Overall, proponents of the Fair Pay and Safe Workplaces Executive Order hope that by rewarding businesses and individuals that comply with labor laws, there will be a significant improvement in workplace standards for the approximately 28 million employees and thousands of government contractors that the Order will affect.

This article is not intended to be nor should be construed as legal advice. As with any issue, business and individuals should seek the advice of counsel for their own particular needs.


 


Recent Posts


Tags

Employment Contracts Fair Chance Act Apple vs. FBI Fair Labor Standards Act (FLSA) EEOC Filing Requirement NYC Sexual harrassment law Executive Negotiation NYC Salary History Law Trademark Law Employer Mandate Fair Play to Pay Act Alter-Ego Doctrine Interview Series federal Department of Labor Firm Announcements Pregnancy Domain Name Business Web Domains #meToo NQSO AirBnB Negotiating NY payroll law Worker's Rights Employee Salary Histories ACA Sexual Harassment policy Overtime Exemptions Nobel Prize Nanny Audit Credit Checks Department of Labor NLRB Health Care Public-Sector Union Fees Fair Work Week Legislation stocks Westchester County implementing new leave laws Interns as Employees Illegal rentals Fair Labor Standards Act Immigration Status Freelance Isn't Free I-9 Verification Tax-Deferred Savings Transgender protections Technology Non-Qualified Stock Options sexual harassment training Glatt v. Fox Searchlight Pictures Arbitration Agreements Payroll Scams Facebook Privacy and Litigation Housing Law Interns Workplace Requirements Westchester Safe and Sick Time Laws New Address Affordable Care Act Employment Offer/Agreement Unionization Fair Workweek Law Overtime Rules Unions Hairstyle Discrimination Landlord-Tenant Law Business Law Right to Unionize Trade Secrets Act Start-up Ventures drug testing National Labor Relations Act NYC Human Right's Law's Real Estate Law Privacy Federal Acquisition Regulatory Council Attracting Investment workplace discrimination Newsletter New York Earned Sick Time Act Security Lactation Law Human Rights Law Credit Sexual Harassment Federal Overtime Law Criminal Record Intellectual Property Mandatory Class Action Waivers Federal Contractors Womens Rights Household Employees Trademark licensing Glatt v. Fox Searchlight Pictures, Inc. Minimum wage Postnup LinkedIn Divorce Prenup U.S. Department of Labor Independent Contractor employment discrimination lawsuits New York City Human Rights Law Joint-Employer Relationship National Labor Relations Board Fair Pay and Safe Workplace Executive Order Ban the Box Browning-Ferris Case Executive Severance Wage Theft Protection Act graduate students Credit History Selling Business entrepreneur Employment Law Internet Law $15 Minimum Wage Trade Secrets Corporate Law commuter benefits Paid Family Leave marijuana usage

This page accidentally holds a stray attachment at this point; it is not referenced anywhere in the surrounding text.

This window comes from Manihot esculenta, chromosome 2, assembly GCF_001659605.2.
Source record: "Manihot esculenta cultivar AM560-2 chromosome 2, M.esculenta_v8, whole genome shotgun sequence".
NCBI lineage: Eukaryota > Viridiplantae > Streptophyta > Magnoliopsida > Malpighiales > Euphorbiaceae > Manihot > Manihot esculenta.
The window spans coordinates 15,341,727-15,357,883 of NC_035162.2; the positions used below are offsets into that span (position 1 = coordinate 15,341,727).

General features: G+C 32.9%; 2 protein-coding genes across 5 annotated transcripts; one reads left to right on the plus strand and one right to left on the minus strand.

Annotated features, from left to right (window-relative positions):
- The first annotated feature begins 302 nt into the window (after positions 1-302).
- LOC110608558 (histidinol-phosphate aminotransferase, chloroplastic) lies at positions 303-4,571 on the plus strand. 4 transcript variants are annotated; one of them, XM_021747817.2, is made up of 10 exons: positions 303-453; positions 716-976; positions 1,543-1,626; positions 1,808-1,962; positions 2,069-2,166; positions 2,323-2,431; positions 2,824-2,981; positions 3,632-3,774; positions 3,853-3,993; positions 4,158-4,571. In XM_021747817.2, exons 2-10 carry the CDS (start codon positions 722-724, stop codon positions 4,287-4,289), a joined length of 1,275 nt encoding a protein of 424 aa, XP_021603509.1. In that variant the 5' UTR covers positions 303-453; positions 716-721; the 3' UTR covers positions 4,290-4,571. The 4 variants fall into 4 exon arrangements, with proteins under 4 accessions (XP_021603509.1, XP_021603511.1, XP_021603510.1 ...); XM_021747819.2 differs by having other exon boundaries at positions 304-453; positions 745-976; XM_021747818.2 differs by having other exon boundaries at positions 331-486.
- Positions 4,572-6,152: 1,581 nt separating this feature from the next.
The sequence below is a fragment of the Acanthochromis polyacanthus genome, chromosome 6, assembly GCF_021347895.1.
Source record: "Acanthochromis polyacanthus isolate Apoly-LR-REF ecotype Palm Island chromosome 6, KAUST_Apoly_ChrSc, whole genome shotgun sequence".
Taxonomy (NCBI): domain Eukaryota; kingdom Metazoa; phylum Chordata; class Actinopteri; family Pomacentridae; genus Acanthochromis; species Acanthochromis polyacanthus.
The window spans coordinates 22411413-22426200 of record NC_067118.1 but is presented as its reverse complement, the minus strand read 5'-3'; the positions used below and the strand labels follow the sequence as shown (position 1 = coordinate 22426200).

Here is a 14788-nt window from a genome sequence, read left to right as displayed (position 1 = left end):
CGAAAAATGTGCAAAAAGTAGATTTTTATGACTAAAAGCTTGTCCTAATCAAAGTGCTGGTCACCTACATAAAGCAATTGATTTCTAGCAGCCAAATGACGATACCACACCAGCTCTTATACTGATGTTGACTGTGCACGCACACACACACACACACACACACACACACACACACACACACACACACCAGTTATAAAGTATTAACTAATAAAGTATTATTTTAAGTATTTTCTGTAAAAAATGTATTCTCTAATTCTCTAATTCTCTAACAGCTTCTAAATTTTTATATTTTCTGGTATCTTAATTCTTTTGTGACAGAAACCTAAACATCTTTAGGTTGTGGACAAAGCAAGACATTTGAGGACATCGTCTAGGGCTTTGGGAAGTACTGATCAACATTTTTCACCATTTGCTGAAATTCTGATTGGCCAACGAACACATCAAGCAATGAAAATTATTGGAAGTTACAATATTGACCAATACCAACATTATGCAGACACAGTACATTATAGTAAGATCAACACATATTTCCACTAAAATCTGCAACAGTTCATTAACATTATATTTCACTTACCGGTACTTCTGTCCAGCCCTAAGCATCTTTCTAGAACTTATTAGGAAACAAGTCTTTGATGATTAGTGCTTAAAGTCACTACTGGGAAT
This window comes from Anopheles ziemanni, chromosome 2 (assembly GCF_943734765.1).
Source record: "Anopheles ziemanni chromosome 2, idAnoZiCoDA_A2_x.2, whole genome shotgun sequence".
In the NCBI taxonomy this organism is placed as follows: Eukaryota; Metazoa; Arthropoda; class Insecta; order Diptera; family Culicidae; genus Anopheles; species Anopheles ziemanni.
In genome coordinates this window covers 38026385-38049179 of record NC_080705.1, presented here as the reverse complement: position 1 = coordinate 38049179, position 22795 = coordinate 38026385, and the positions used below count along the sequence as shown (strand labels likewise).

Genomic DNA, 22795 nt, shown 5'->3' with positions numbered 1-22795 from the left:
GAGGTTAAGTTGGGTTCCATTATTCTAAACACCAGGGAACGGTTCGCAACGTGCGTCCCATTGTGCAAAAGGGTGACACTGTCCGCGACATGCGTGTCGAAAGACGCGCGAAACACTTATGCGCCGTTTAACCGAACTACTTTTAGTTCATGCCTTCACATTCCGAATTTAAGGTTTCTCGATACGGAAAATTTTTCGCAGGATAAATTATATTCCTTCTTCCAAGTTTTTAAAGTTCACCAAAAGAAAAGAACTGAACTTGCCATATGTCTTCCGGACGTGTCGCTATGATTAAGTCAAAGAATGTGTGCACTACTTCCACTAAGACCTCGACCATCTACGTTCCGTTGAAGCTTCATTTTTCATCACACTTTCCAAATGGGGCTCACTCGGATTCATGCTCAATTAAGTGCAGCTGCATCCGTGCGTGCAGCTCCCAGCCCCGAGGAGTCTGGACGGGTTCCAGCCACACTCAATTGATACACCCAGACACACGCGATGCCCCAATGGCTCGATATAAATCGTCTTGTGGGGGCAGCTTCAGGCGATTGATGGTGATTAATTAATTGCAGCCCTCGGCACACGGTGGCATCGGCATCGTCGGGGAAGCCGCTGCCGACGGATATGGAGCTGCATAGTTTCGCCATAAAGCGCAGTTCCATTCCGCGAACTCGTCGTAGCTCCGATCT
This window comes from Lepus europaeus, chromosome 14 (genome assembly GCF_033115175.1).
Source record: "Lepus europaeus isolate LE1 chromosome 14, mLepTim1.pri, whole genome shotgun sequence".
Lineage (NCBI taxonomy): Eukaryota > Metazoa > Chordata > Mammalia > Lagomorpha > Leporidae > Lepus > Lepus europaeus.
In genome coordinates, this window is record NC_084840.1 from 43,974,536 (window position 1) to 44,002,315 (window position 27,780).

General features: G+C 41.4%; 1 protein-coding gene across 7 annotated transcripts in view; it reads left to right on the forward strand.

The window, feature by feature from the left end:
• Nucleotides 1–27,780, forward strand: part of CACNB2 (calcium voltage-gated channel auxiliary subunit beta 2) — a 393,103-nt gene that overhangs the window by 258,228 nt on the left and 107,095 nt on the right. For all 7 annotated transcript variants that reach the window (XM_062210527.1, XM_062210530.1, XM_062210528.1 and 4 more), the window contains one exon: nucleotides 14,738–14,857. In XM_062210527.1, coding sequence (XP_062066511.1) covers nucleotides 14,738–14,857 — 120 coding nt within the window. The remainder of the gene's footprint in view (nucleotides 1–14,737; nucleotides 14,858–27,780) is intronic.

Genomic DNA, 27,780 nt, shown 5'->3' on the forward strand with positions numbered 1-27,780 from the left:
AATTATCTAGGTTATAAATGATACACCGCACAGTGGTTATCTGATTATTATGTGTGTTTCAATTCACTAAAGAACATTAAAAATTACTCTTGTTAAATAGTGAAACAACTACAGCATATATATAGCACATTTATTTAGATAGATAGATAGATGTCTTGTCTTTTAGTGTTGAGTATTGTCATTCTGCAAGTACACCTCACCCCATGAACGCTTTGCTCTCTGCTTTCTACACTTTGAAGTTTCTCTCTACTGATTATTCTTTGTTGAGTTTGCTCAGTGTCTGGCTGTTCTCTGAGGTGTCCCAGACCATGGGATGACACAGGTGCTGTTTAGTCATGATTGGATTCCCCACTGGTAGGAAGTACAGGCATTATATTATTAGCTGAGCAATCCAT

Archive

EDIT - blog-container - This controls the styles for the headings

EDIT - BlogTagCloud - Font style

description

  • EDIT  - post-body - Font style

EDIT - side-panel - This is the colour of the sidebar headings

Snap | BC Module - Blog - Blog Description

Snap | BC Module - Blog - Blog Title

EDIT - Snap | BC Module - Blog - Date - This is the date box style

EDIT - Snap | BC Module - Blog - Post Content - Font style

EDIT - Snap | BC Module - Blog - Post Title - Heading style

EDIT  - Snap | BC Module - Blog - Sidebar Content - Font style

EDIT - Snap | BC Module - Blog - Sidebar Title - Heading style

latest blog title snap text

 

Disclaimer: Nothing on this website is or should be construed as legal advice.
An attorney-client relationship does not exist with our firm unless a signed
retainer agreement is executed, and we do not offer legal advice through
this site or any of the content located on it. For legal advice for your
particular circumstances, please contact us directly.